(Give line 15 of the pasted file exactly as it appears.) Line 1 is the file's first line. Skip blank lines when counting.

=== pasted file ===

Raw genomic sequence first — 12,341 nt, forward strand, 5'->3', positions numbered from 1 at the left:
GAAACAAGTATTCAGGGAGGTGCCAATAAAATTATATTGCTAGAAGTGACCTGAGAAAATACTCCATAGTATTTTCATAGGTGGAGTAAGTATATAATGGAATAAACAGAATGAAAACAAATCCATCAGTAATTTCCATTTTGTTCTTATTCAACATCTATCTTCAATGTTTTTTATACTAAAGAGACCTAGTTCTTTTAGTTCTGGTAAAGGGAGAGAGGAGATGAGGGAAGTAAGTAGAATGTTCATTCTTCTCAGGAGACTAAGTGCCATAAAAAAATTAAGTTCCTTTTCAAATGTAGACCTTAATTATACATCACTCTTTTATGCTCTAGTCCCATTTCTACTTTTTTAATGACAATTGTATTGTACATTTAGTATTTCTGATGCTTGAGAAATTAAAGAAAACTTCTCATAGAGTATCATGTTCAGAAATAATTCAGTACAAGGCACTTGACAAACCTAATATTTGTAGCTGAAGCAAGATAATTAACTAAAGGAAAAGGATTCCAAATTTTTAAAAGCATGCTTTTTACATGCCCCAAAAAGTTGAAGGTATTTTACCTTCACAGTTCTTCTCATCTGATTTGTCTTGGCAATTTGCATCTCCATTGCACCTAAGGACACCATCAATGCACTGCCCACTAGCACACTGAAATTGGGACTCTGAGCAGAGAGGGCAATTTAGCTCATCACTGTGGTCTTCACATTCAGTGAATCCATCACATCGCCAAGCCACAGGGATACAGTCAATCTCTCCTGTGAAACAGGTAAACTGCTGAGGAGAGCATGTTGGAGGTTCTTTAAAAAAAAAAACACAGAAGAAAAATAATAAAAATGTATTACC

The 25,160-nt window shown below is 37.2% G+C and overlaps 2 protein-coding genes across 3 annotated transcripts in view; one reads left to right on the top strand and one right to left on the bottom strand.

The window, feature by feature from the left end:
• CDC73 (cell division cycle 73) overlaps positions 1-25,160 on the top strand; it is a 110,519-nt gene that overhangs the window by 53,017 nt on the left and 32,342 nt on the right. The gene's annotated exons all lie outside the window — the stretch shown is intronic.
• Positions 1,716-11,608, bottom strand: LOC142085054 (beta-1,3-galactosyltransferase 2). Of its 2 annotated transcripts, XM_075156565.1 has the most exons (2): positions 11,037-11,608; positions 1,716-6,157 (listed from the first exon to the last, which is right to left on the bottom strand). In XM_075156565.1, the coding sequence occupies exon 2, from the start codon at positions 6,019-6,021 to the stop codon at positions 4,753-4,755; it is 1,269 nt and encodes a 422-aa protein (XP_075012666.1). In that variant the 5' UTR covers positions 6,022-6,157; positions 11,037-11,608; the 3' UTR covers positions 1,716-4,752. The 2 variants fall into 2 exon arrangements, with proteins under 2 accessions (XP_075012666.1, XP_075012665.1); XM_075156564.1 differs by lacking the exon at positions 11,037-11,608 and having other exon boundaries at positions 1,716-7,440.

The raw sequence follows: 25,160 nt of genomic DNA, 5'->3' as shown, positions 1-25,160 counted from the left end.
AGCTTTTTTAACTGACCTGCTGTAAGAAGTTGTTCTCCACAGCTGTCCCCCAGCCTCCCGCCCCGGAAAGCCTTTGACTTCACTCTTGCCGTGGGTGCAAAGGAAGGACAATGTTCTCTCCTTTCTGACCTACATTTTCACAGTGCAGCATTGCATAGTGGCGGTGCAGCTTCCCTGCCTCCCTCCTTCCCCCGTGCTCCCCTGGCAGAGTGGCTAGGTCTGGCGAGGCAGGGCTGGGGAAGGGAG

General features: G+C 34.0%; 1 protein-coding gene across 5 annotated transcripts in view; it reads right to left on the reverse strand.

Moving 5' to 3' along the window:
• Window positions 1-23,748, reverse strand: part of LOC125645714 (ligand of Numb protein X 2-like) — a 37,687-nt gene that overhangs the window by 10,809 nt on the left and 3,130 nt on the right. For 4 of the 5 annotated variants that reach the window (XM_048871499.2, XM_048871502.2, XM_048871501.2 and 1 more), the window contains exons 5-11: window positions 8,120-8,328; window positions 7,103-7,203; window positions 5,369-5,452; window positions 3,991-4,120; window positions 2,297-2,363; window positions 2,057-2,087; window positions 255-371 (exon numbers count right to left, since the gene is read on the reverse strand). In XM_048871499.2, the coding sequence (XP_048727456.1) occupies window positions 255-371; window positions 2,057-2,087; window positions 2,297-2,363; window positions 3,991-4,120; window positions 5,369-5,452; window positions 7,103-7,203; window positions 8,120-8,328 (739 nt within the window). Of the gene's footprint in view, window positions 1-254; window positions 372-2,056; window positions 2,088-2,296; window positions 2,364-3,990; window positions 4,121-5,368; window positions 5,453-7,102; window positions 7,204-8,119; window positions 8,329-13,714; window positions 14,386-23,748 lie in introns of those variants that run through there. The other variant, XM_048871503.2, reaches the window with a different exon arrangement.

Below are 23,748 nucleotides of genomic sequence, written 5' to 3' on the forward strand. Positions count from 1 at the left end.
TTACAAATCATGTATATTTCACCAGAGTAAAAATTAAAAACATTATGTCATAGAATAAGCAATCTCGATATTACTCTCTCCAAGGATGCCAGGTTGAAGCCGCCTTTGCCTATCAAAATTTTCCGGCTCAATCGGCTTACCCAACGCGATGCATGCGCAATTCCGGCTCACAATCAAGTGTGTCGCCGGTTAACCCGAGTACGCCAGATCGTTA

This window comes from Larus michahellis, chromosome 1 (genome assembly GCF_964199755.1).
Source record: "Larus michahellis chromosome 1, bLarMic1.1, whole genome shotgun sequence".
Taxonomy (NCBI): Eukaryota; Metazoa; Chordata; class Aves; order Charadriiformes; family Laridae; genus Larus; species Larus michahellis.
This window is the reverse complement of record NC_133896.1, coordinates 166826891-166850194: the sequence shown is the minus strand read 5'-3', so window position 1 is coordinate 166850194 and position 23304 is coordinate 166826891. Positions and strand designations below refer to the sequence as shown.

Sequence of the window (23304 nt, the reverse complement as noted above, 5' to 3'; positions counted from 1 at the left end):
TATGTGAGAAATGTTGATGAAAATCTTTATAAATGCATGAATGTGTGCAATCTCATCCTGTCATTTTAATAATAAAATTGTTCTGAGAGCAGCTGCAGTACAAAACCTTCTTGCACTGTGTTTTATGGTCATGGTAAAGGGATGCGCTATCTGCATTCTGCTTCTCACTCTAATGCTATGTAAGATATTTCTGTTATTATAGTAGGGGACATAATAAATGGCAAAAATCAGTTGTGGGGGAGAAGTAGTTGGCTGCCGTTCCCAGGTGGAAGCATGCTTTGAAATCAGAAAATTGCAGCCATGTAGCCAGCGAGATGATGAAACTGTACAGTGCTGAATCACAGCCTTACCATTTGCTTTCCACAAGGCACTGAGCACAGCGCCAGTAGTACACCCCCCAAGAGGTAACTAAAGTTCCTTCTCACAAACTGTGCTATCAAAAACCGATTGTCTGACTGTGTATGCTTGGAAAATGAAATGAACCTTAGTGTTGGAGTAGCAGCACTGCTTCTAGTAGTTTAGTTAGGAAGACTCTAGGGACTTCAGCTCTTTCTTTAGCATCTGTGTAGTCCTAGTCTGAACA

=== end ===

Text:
Source record: "Larus michahellis chromosome 1, bLarMic1.1, whole genome shotgun sequence".